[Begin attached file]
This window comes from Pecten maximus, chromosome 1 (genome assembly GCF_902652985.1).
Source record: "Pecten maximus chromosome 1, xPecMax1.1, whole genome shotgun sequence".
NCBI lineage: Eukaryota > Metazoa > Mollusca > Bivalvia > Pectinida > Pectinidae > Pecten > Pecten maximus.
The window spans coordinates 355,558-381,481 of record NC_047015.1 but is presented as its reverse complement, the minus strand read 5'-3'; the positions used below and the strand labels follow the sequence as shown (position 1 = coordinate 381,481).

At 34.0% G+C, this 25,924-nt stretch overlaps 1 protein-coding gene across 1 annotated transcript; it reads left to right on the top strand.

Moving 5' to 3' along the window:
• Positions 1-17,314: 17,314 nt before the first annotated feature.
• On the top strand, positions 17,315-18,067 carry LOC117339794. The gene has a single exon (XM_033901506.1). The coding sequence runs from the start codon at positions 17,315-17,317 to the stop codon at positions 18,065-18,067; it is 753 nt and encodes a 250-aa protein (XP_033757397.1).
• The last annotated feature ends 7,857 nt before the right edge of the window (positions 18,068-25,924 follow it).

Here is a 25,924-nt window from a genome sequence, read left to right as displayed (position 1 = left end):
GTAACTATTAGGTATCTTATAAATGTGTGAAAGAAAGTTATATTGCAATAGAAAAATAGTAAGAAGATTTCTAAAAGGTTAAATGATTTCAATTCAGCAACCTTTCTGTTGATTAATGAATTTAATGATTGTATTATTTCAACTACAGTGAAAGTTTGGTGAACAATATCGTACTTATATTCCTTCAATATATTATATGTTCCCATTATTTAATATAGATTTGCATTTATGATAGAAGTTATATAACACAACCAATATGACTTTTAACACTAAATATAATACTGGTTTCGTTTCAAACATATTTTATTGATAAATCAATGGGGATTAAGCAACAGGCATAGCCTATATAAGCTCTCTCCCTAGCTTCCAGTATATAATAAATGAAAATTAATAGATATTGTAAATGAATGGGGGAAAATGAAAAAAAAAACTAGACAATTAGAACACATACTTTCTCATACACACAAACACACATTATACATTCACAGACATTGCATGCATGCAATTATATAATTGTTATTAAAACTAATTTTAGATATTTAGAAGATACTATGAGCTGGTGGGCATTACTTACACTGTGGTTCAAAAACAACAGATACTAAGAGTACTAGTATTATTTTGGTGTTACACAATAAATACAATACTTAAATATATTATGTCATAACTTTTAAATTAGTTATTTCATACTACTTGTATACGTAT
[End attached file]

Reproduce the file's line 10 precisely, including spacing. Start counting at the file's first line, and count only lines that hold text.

Here is a 25,924-nt window from a genome sequence, read left to right as displayed (position 1 = left end):